I Might Know Why Your IT Consulting Practice isn’t Growing

I’ve been working in the IT consulting space for some time now, having started off in server rooms, then on to code, architecture, then advisory services and ultimately into management consulting . Along the way I’ve worked for small shops, international consultancies and finally my own business. I’ve started practices and, torn them down.

I’d love to tell you that I got everything right the first time, but I didn’t. I learned the business by doing. That means I made a lot of mistakes, had a few late nights, and (on occasion) had to do some soul searching.

It’s been great.

I love consulting and, I’d like to think I’ve learned some do’s and don’ts when it comes to building a successful practice along the way.

For those of you who feel like you are pushing a boulder uphill, these are likely may be, the reasons why:

You’re too focused on technology and not results

Buyers typically procure consulting services to fix a problem. That is, to optimize a business process, or generate revenue through insights derived from new technology. They want to know about the range of business problem scenarios you’ve encountered (similar to theirs) and how you improved the situation.

Have you helped clients increase sales, reduce operational costs or usher in measureable change?

If you are opening sales opportunities on the strength of your technical acumen, your words will fall on deaf ears.

You’re positioned as an implementer, not a consultant

Advisors lead big projects and programs because they understand business alignment, working with stakeholders across functional areas and the importance of organizational change in driving new technologies.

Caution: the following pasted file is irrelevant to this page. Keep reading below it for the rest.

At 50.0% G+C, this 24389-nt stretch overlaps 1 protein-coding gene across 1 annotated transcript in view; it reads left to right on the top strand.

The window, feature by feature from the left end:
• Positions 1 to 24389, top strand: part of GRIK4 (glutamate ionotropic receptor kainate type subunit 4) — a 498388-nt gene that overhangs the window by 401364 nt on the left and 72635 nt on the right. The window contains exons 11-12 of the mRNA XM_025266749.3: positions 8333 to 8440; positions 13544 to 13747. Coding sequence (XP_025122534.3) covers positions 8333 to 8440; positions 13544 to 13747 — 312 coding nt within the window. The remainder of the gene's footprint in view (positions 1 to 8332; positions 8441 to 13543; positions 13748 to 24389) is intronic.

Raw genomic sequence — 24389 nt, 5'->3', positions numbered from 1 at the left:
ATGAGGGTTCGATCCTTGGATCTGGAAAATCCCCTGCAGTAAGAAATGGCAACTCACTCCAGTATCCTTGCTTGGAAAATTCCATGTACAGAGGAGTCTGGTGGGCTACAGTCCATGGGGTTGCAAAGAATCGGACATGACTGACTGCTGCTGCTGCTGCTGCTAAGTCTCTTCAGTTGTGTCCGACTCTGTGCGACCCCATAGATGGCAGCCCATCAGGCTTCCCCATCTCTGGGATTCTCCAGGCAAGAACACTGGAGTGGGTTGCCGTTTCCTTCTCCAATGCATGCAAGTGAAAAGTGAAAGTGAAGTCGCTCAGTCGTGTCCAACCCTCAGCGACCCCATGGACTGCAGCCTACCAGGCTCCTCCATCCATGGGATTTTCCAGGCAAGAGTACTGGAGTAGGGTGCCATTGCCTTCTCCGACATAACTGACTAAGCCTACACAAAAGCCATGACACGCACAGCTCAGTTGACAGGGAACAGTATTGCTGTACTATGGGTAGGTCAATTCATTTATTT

Advisors get a seat at the big folks table and sell from within. Implementers, no matter how great they are, will be pigeon holed into their chosen technology and role.

You spend too much time marketing to non-buyers

IT folks love mingling with other IT folks. That’s OK, to a point.

A mid-level manager or architect can certainly act as an influencer, but your competition knows that deals are made where the checks are approved.

Put simply: spend less time at user groups and more time connecting with upper management

Your offerings are too wide

You can’t be everything to everyone. Most buyers understand this better than consultants, and they’ll sniff you out in a second no matter the size of your company.

I’ve seen large consultancies try to sell clients on expertise with every technology under the sun.

Most don’t have it, and when they get their first opportunity to pitch a new project in an area they are light, they come across as amateurs.

Don’t be an amateur. Focus on what you’re good at. Niches can be extremely profitable in the consulting business.

Your expertise isn’t deep enough

If you are going to go deep on a particular focus area, say Business Intelligence & Reporting, then you should be able to work with the finance group (The Business) in aligning the initiative with their needs and the IT group as they implement.

If you can’t support selling or delivering to both groups, there are plenty of competitors who can and they’ll circle your client like vultures.

You keep trying to package solutions

How do you know you have the cure for the client’s ills before you’ve heard the problem? Actually, the first next step after meeting a potential client is to get to work on defining the objectives of the project. Stop spending your non-billing time trying to come up with one-size fits all solutions. I have yet to see two clients with the same problems in the same working environment.

Focus on creating great case studies and other write ups that tell the client you are capable of solving problems similar to theirs. Canned approaches can be leveraged later in the sales process.

One more note: packaged solutions in the services space can be viewed as commodity work. Commodity work gets the greatest pricing pressure and often has lower margins.

You haven’t documented your wins

Case studies, whitepapers and such are extremely important. If you don’t believe me, read the above again. If you are on the bench, you should be adding to your sales collateral (and meeting prospects).

If not, how will anybody know how great you are?


  1. Leslie Connelly July 2, 2013 at 10:35 pm

    I can’t help it. I’m a grammer nit picker.

    Focus on what your good at.
    should be
    Focus on what you are good at. (maybe you’re)

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